A marvellous post by Simon Jenkins in the Guardian about the opening of the St Pancras Eurostar terminal, which reuses the Gothic fantasy that is the Victorian St Pancras station.
What I love about this article isn't so much the puncturing of certain hypocrites who turned up for the opening while advocating the demolition of other, equally important monuments of the Victorian railway age. It's the well researched, grateful roll-call of those who have helped to save the station, from John Betjeman to railway managers you've never heard of.
I do feel sad though in a way that the building has been so grandly 'revived'. London used to be full of marginal spaces, half-ruins, areas where you could start up a shop in an old building for nearly nothing, where artists and actors and anarchists could live on almost nothing, where things could happen, where you could just hang out. King's Cross, Bermondsey, Whitechapel, Spitalfields.
And now? There's nowhere like that left. It's all been cleaned up, formalised, taken over by gleaming buildings.
Spitalfields market for instance was a place I used to go at weekends for organic meat, second hand clothes, old books. You could rent a stall there cheaply and many people did, selling their own photographs, or second hand musical instruments. There was cheap food, there was space, you'd get drawn into an interesting conversation.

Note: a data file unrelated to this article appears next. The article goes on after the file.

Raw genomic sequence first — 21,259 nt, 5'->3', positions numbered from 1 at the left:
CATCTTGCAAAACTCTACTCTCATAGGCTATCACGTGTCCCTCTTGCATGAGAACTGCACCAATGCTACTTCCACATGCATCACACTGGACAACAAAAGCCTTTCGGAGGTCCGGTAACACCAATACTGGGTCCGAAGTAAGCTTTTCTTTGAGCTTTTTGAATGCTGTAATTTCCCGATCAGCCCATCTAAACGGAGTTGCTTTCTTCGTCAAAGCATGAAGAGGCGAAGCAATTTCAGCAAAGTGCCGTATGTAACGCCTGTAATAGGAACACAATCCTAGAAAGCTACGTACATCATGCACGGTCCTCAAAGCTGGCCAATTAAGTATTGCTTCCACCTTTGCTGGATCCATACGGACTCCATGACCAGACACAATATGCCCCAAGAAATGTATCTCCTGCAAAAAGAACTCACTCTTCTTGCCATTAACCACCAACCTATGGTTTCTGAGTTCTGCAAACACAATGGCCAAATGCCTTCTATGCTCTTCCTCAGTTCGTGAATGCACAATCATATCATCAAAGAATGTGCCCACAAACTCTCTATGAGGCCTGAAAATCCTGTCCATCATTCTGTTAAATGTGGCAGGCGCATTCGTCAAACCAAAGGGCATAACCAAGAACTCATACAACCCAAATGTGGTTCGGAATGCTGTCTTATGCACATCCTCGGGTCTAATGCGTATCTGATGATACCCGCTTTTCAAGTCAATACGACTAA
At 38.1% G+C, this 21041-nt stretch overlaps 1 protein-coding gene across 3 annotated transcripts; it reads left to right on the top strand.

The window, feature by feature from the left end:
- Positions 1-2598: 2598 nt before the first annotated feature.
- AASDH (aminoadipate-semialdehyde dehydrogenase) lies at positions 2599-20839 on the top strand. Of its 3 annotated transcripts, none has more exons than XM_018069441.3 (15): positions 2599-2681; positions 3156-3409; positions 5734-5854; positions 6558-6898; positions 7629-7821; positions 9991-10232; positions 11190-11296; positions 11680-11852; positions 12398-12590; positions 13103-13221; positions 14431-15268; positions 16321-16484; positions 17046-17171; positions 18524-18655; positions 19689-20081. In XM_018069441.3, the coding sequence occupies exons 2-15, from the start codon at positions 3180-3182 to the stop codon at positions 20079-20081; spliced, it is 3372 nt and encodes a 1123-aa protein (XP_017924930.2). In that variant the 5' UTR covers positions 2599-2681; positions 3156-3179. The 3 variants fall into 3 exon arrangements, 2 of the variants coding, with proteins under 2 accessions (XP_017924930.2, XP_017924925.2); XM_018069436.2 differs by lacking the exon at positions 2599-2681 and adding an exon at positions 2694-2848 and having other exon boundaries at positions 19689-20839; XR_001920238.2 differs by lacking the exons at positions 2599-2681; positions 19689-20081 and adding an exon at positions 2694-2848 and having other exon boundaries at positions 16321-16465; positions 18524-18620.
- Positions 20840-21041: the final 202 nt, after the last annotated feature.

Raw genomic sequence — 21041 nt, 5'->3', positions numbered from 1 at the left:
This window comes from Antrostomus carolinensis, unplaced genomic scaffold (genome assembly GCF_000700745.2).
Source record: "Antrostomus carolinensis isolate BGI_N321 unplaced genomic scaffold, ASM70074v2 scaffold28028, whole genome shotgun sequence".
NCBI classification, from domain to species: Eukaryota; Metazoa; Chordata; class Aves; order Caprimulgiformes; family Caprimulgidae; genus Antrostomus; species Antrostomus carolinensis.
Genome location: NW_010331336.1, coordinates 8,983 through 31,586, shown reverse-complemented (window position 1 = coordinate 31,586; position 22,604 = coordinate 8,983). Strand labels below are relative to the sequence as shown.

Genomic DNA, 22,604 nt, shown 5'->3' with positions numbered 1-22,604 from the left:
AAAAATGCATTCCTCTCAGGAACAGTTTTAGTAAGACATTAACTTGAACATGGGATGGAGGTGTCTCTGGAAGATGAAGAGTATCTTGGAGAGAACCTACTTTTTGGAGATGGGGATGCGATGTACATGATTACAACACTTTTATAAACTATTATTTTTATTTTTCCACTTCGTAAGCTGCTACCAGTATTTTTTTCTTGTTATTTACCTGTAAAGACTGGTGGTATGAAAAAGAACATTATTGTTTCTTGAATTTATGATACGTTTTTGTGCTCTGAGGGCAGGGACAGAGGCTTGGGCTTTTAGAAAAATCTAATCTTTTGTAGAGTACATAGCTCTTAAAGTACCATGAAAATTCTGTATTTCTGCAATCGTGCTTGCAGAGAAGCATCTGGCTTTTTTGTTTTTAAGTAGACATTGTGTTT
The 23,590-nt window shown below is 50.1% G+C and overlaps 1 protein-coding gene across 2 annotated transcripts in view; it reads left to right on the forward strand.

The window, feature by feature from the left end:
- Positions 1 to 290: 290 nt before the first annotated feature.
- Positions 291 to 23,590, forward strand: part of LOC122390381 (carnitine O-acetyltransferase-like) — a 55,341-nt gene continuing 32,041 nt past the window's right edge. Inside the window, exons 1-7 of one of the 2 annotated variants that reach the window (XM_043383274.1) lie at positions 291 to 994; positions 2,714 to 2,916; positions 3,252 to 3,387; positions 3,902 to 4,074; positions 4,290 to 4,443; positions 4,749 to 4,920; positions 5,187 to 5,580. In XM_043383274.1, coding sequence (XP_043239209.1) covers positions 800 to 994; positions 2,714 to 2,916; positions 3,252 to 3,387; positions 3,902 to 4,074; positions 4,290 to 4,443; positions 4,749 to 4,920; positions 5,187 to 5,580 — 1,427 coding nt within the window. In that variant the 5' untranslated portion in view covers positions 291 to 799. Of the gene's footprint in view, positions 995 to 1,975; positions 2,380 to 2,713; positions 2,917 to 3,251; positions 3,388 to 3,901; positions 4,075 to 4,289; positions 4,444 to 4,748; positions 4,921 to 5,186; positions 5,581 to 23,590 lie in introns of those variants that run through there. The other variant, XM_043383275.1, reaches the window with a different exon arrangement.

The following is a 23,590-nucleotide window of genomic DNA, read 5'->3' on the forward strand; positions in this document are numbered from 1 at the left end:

And now the space has been taken over by bright modern shops. Bright modern shops with bright modern rents. And the life has gone out of the area. Instead of informality, experiment, spontaneity, there are expensive brands, luxury, credit card symbols on every door.
London has lost something. I don't live there any more and I'm glad; it's not a city of villages any more, it's a city of mortgages.
But with St Pancras revived, at least the city hasn't completely lost its Victorian roots.